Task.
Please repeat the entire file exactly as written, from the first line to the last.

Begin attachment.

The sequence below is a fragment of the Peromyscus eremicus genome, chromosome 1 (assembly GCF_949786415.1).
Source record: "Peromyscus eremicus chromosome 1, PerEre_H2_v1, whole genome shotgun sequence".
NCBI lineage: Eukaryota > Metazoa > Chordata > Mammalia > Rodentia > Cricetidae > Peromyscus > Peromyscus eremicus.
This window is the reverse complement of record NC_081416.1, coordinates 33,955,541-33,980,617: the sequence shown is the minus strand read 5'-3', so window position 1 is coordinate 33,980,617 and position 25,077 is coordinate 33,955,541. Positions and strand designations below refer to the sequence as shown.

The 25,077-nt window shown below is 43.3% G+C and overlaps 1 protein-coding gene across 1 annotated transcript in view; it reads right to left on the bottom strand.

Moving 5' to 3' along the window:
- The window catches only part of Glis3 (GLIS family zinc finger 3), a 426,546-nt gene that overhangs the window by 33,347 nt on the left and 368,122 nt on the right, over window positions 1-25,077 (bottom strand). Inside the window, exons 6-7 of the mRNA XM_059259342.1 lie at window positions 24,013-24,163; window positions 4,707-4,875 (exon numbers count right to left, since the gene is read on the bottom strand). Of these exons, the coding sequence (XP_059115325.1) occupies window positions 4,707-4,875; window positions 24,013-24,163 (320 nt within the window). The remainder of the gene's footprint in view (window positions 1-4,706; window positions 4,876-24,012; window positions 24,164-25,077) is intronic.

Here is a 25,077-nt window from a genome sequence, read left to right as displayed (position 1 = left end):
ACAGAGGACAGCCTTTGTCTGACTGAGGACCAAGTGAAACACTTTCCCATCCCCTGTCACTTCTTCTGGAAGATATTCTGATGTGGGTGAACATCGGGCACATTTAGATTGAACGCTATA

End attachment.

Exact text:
The sequence below is a fragment of the Peromyscus eremicus genome, chromosome 1 (assembly GCF_949786415.1).
Source record: "Peromyscus eremicus chromosome 1, PerEre_H2_v1, whole genome shotgun sequence".
NCBI lineage: Eukaryota > Metazoa > Chordata > Mammalia > Rodentia > Cricetidae > Peromyscus > Peromyscus eremicus.
This window is the reverse complement of record NC_081416.1, coordinates 33,955,541-33,980,617: the sequence shown is the minus strand read 5'-3', so window position 1 is coordinate 33,980,617 and position 25,077 is coordinate 33,955,541. Positions and strand designations below refer to the sequence as shown.

The 25,077-nt window shown below is 43.3% G+C and overlaps 1 protein-coding gene across 1 annotated transcript in view; it reads right to left on the bottom strand.

Moving 5' to 3' along the window:
- The window catches only part of Glis3 (GLIS family zinc finger 3), a 426,546-nt gene that overhangs the window by 33,347 nt on the left and 368,122 nt on the right, over window positions 1-25,077 (bottom strand). Inside the window, exons 6-7 of the mRNA XM_059259342.1 lie at window positions 24,013-24,163; window positions 4,707-4,875 (exon numbers count right to left, since the gene is read on the bottom strand). Of these exons, the coding sequence (XP_059115325.1) occupies window positions 4,707-4,875; window positions 24,013-24,163 (320 nt within the window). The remainder of the gene's footprint in view (window positions 1-4,706; window positions 4,876-24,012; window positions 24,164-25,077) is intronic.

Here is a 25,077-nt window from a genome sequence, read left to right as displayed (position 1 = left end):
ACAGAGGACAGCCTTTGTCTGACTGAGGACCAAGTGAAACACTTTCCCATCCCCTGTCACTTCTTCTGGAAGATATTCTGATGTGGGTGAACATCGGGCACATTTAGATTGAACGCTATA